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Saturday, Jan. 19, 2013

CABINET INTERVIEW

Hague treaty not priority, past bill needs study: Tanigaki


Staff writer

Although the Liberal Democratic Party-led government is moving toward signing the Hague Convention on cross-border parental child abductions, the issue may not be a priority in the next ordinary Diet session, Justice Minister Sadakazu Tanigaki said.

News photo
Sadakazu Tanigaki SATOKO KAWASAKI

Prime Minister Shinzo Abe, who is keen on building a strong relationship with U.S. President Barack Obama, is expected to visit the White House in February and is likely to say that Japan plans to join the accord.

Chief Cabinet Secretary Yoshihide Suga has also indicated that Japan needs to join the Hague Convention on the Civil Aspects of International Child Abduction "at an early stage."

But during an interview with The Japan Times and other media outlets Wednesday, Tanigaki pointed to several other important issues that need to be tackled in the Diet, whose next session should kick off at the end of this month, suggesting the Hague Convention and related legislation may once again be put on the back burner.

"I think we have to consider the Hague Convention in a positive manner, but there are so many outstanding bills for the next ordinary Diet session that we may need to narrow them down. . . . I have not come to a conclusion yet about what to do" over the timing of signing the accord and submitting related legislation, Tanigaki said.

The global community, led by the United States, has been pressuring Japan for years to join the 1980 treaty, calling the country a "safe haven" for Japanese parents living overseas who kidnap their children and return home.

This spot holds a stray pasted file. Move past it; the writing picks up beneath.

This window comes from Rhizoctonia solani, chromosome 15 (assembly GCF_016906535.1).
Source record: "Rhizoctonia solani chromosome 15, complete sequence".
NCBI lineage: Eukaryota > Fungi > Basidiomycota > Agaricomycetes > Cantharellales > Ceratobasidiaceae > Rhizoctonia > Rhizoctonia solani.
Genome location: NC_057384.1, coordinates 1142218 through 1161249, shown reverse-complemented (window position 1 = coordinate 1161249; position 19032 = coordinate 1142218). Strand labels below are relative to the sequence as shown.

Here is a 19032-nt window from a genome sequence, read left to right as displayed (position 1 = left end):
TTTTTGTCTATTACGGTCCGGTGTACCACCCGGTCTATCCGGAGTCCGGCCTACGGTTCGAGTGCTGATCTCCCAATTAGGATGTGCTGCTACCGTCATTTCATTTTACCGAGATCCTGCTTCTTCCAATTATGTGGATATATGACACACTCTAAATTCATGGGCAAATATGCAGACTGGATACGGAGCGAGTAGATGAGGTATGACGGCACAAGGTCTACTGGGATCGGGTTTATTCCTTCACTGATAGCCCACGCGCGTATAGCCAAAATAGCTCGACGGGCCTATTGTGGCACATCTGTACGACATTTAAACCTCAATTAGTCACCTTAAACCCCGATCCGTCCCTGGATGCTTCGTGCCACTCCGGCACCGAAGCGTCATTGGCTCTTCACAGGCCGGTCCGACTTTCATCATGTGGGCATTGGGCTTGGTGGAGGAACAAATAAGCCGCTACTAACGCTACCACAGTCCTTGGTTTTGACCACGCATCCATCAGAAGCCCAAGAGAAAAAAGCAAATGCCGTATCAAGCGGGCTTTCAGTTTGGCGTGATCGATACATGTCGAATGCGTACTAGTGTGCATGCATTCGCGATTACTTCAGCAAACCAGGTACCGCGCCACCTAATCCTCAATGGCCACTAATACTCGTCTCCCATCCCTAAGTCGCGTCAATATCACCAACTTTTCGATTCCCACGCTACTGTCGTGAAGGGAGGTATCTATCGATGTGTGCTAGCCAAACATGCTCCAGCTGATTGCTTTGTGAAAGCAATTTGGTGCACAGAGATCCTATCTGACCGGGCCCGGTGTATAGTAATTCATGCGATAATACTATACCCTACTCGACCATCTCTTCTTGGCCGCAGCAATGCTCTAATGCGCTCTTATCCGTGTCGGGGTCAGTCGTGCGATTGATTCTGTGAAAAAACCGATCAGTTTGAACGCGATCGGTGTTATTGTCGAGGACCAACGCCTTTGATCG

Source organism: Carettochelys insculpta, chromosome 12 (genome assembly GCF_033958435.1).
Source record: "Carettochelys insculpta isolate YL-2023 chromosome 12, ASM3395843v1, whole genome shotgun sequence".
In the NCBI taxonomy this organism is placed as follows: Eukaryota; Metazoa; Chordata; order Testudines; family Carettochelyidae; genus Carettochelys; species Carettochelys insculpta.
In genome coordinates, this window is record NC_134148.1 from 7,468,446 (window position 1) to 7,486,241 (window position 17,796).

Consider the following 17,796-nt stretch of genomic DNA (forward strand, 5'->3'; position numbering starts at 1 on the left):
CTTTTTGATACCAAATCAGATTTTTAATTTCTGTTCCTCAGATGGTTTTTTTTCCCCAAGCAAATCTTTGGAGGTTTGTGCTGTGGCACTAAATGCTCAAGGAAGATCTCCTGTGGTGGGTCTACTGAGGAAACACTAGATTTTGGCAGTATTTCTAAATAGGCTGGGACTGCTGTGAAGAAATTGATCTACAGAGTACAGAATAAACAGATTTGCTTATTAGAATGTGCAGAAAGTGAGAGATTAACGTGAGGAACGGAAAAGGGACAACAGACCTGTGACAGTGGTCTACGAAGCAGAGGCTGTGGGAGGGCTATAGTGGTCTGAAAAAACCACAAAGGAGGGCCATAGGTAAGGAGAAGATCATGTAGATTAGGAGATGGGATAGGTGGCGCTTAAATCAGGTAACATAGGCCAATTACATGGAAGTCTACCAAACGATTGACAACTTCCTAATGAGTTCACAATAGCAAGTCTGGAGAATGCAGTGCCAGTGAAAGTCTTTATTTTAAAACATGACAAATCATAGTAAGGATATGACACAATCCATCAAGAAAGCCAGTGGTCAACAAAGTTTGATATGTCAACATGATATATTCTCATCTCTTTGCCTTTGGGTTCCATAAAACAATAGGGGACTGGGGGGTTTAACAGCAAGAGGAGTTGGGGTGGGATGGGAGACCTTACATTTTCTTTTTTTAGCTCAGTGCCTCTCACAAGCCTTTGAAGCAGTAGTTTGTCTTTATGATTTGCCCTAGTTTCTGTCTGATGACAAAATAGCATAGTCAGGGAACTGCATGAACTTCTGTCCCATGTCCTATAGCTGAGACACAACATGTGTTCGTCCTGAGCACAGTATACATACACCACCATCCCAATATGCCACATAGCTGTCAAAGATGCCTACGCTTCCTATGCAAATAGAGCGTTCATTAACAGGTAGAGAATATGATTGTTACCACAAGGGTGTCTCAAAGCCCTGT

But given strong opposition within some parts of the LDP, as well as from Japanese mothers who claim to have fled from abusive foreign partners and fear their children would be sent back to their country of origin, previous LDP governments avoided taking action.

After the Democratic Party of Japan took office in 2009, the issue finally started to be dealt with seriously and a Hague-related bill was submitted to the Diet last year — only for it to get caught up in the wrangling between the ruling and opposition camps. The legislation was eventually scrapped.

Tanigaki voiced his awareness of the domestic violence concerns cited by Japanese mothers, offering an assurance that if Japan joins the treaty, preventative measures will be taken so children won't be forced to return to abusive households.

But on the timing for joining the convention, Tanigaki explained that he needs to review the bill submitted by the DPJ-led government, saying, "I basically think we need to establish some sort of rule (about cross-border child abductions), but the bill was scrapped and I think we need to take some time to study the original bill to see if it can stand as it is."

Tanigaki, a former lawyer originally from Tokyo, is serving his 11th term as a Lower House lawmaker from the Kyoto No. 5 district. He has served as finance minister and transport minister in previous LDP governments and led the party for most of its 39 months in opposition after it lost the 2009 general election.

On the death penalty, Tanigaki reiterated his intention to sign off on executions if and when the time comes. The number of death-row inmates reached a record-high 133 as of the end of December.

"The death penalty exists as a system and is supported by the majority of the public," Tanigaki said, dismissing calls to review capital punishment. "If the time comes for me to make a decision on (an execution), I will carefully examine it and do what is necessary under the law."

Japan's capital punishment system is notorious for its extreme secrecy, including that inmates on death row are only told they will be hanged on the day of their execution. Before 2007, the Justice Ministry did not even announce the names of those sent to the gallows.

Tanigaki, however, expressed reluctance to disclose any more information, citing — as usual — the privacy of the inmates and their families.

"Death-row inmates are placed under very delicate circumstances and I don't think we should simply reveal one piece of information after another," Tanigaki said. "I know the disclosure of details about executions has changed in recent years, but I think we need to be very careful about actively pursuing this."



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The Japan Times

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